With the New Lower Income Tax Rates, Should I Continue to Itemize My Deductions?

Standard Deductions

Most married couples can now take the new standard deduction of $24,000 for the both of them. Most taxpayers will take the standard deduction unless you have other substantial deductible expenses in the following categories:

  • medical expenses in excess of 7.5% of your adjusted gross income;

  • interest expense on loans of less than $750,000;

  • state and local taxes up to $10,000 per year, and

  • charitable contributions that don't exceed 50% of your adjusted gross income.

If you don’t have any of these expenses to itemize, you may get a better tax break by using the standard deduction.

Donor Advised Fund

However, even if you don't have substantial medical expenses or interest expenses, you can make your qualified deductions much greater in any given year by setting up a donor advised fund (DAV).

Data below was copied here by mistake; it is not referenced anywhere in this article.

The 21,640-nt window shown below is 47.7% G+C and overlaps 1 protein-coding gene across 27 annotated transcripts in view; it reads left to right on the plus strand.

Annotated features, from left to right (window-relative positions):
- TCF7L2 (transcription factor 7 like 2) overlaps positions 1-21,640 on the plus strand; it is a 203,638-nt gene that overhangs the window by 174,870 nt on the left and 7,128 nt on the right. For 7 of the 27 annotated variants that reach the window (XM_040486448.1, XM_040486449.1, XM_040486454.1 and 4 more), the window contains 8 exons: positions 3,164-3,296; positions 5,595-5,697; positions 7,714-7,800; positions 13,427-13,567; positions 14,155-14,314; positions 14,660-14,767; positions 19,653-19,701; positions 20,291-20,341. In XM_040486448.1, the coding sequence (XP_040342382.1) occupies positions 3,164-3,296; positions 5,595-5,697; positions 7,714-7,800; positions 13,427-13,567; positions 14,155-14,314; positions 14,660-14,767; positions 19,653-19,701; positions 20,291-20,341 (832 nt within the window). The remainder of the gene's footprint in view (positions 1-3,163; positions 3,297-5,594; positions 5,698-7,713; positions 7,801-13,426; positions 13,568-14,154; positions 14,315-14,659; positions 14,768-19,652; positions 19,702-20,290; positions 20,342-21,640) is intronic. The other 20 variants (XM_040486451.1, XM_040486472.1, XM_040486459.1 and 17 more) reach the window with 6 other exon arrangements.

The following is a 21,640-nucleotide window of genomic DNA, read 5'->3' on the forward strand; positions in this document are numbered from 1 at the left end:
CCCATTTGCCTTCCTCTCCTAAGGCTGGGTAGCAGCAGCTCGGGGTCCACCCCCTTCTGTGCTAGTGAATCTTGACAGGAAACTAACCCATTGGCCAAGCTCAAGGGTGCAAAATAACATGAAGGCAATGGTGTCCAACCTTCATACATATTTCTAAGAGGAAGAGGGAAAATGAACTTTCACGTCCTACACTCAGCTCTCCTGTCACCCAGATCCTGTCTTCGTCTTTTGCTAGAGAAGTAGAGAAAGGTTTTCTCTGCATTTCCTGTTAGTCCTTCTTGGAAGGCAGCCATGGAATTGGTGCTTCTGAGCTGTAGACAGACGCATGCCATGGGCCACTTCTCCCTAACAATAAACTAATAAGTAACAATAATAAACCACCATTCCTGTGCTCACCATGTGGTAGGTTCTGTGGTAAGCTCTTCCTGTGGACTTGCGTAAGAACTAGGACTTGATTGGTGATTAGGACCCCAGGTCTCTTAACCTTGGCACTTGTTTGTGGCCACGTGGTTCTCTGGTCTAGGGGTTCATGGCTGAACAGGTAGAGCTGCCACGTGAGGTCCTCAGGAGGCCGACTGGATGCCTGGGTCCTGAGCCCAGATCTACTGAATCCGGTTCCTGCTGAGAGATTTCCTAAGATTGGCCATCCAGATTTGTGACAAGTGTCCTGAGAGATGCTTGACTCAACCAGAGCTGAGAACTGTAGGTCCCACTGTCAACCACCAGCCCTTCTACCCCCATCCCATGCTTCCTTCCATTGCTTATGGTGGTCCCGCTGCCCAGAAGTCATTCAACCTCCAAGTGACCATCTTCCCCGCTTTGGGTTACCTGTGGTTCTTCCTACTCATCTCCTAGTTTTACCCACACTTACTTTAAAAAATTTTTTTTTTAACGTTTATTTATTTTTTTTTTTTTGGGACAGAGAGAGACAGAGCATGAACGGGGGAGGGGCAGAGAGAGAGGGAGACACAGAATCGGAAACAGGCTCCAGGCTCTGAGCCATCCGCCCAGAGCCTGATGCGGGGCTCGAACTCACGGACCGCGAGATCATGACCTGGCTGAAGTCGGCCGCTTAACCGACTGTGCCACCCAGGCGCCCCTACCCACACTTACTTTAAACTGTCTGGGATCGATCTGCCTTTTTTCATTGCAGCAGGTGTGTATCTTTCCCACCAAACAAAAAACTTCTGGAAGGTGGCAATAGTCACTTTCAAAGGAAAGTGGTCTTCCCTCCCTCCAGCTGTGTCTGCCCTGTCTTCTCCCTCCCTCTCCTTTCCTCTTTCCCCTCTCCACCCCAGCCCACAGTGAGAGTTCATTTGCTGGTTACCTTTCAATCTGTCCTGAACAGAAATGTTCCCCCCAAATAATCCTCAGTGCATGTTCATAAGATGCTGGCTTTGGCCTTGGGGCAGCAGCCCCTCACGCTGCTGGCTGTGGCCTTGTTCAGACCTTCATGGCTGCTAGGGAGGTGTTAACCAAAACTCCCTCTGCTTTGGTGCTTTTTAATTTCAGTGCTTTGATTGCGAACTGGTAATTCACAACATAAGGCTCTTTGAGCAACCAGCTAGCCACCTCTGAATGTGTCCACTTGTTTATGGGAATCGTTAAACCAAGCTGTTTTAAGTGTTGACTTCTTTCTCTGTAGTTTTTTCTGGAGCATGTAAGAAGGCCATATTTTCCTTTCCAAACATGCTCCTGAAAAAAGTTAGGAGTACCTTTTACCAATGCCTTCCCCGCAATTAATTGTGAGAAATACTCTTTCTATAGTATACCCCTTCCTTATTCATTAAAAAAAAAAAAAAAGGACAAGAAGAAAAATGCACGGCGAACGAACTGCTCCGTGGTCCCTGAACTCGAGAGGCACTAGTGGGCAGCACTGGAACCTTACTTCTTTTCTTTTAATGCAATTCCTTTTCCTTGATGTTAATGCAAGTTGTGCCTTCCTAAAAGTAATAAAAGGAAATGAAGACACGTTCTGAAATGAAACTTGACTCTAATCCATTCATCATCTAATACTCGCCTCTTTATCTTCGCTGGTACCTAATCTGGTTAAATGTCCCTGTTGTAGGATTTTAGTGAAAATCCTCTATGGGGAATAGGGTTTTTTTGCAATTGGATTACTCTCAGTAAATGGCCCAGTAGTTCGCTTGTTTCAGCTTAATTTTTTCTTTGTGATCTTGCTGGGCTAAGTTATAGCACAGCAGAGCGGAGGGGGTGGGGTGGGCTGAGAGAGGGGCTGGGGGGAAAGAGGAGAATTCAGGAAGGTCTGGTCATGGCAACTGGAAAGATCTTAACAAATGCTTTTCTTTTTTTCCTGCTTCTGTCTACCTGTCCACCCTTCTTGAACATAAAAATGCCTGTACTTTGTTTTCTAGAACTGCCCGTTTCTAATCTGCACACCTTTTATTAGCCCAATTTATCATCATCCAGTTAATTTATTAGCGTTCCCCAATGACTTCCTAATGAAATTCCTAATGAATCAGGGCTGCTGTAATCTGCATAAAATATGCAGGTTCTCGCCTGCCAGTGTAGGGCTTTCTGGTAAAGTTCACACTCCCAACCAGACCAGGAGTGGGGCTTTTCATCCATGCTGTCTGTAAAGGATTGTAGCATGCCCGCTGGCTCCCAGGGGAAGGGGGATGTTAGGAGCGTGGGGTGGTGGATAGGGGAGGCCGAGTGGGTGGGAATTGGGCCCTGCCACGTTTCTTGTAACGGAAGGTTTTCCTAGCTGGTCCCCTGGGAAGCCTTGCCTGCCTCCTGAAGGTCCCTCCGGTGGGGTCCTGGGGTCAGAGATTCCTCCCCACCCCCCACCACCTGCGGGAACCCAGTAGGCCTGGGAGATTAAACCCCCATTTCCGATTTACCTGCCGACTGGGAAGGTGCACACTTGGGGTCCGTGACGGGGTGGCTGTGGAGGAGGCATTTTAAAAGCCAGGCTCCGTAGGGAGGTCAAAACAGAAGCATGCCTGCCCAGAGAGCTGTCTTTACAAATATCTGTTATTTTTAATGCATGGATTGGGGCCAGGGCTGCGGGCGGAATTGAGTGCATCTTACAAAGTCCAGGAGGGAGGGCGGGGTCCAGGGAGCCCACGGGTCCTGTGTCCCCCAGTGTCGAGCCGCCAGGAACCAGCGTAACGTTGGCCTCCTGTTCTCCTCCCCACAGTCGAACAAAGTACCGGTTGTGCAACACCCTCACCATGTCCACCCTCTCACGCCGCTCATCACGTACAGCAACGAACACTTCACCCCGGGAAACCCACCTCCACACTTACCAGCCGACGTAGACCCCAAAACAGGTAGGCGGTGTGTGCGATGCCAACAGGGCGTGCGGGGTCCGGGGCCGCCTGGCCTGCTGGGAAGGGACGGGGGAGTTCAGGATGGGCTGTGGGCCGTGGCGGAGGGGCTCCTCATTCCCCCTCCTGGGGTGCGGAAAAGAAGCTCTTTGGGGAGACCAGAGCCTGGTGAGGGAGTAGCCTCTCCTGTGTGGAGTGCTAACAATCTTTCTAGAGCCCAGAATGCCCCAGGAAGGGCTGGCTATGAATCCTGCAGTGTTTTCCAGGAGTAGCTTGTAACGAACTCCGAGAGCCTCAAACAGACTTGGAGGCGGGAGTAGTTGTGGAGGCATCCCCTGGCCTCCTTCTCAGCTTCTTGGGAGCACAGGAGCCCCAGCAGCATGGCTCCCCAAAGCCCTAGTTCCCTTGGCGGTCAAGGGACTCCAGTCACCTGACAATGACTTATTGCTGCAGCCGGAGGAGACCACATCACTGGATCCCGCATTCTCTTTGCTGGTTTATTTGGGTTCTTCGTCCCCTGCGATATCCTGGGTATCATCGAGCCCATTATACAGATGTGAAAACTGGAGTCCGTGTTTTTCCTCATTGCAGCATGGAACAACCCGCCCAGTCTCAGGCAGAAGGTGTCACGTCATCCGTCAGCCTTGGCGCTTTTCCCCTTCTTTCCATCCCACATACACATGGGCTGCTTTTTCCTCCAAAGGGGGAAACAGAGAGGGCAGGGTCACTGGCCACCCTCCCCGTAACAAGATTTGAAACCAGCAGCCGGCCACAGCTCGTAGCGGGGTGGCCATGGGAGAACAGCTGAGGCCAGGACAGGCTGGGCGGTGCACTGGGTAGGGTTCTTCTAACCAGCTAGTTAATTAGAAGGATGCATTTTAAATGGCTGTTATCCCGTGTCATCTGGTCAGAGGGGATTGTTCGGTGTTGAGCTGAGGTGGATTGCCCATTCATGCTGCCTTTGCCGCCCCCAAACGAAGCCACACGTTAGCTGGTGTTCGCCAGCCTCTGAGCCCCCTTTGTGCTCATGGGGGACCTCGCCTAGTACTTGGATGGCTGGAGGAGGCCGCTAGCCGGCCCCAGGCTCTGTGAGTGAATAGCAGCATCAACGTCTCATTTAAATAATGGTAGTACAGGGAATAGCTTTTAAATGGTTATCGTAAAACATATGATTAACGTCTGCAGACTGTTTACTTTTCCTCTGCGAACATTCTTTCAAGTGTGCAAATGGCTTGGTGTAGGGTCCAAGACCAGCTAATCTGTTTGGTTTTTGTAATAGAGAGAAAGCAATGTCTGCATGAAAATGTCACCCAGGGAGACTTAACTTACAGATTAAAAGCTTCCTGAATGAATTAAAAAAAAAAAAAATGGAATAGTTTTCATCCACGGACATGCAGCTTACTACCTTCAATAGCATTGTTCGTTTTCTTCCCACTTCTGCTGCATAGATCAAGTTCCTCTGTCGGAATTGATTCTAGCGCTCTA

The entire amount you place in a DAV is deductible in the year that the money is given because the money cannot be used for any purpose other than for charitable giving. You can direct to whom and when the money is paid, but you cannot get the money back. Therefore, if you set up a DAV, the entire amount is deductible in the year it is given, even if you pay it out to charitable organizations over several years.

Some Trustees of a DAV may have a minimum amount that you must put in in order to set up and administer the fund (such as $50,000). If you maximize your itemized deductions in one year, you can then pay the money (that you would have given to your church, the Red Cross, etc., anyway) over several other years when you take the standard deduction. This is just one of the many tax strategies that affect what is left in your estate when you pass away.

Grayson P. Van Horn is an attorney at law serving Oklahoma residents and property owners. 

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